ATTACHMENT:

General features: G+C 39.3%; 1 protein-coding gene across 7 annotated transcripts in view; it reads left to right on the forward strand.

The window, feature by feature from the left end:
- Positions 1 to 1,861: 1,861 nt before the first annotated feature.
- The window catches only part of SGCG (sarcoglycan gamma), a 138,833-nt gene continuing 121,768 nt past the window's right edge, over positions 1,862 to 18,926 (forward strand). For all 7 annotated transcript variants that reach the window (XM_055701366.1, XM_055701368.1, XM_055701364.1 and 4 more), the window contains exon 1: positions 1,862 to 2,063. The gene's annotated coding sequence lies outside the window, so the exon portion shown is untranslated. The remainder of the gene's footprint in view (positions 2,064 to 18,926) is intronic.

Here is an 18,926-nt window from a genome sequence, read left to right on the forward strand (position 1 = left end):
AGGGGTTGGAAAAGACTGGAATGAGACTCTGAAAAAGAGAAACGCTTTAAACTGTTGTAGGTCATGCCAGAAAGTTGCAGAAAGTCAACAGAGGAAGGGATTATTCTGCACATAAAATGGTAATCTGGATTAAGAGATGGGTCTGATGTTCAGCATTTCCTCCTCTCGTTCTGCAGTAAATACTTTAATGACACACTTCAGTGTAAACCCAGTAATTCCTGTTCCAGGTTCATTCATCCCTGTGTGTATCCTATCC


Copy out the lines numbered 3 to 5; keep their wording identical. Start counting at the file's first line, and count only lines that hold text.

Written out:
- Positions 1 to 1,861: 1,861 nt before the first annotated feature.
- The window catches only part of SGCG (sarcoglycan gamma), a 138,833-nt gene continuing 121,768 nt past the window's right edge, over positions 1,862 to 18,926 (forward strand). For all 7 annotated transcript variants that reach the window (XM_055701366.1, XM_055701368.1, XM_055701364.1 and 4 more), the window contains exon 1: positions 1,862 to 2,063. The gene's annotated coding sequence lies outside the window, so the exon portion shown is untranslated. The remainder of the gene's footprint in view (positions 2,064 to 18,926) is intronic.

Here is an 18,926-nt window from a genome sequence, read left to right on the forward strand (position 1 = left end):